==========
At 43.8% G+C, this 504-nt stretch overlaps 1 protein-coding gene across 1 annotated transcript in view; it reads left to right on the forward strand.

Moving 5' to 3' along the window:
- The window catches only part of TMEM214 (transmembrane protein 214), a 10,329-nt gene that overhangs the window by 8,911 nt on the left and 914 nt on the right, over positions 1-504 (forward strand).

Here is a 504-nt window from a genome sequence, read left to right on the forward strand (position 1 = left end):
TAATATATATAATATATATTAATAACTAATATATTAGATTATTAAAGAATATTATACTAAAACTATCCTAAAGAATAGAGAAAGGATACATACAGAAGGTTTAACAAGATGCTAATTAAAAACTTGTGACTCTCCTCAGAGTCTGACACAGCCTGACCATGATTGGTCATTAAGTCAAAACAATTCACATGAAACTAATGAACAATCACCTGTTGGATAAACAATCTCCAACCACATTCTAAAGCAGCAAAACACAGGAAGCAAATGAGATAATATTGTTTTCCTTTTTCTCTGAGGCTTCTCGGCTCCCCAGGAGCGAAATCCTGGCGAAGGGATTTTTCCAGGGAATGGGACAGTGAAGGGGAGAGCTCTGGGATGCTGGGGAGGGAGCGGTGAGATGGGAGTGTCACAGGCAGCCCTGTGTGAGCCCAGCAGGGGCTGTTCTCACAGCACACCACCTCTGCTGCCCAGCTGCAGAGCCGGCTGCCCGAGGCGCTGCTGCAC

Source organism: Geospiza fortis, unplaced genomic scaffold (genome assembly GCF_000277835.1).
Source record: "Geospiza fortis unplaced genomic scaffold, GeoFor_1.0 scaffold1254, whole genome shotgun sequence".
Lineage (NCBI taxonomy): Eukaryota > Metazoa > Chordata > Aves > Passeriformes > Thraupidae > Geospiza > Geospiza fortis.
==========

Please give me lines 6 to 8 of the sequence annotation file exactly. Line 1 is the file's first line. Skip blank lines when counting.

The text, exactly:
Source organism: Geospiza fortis, unplaced genomic scaffold (genome assembly GCF_000277835.1).
Source record: "Geospiza fortis unplaced genomic scaffold, GeoFor_1.0 scaffold1254, whole genome shotgun sequence".
Lineage (NCBI taxonomy): Eukaryota > Metazoa > Chordata > Aves > Passeriformes > Thraupidae > Geospiza > Geospiza fortis.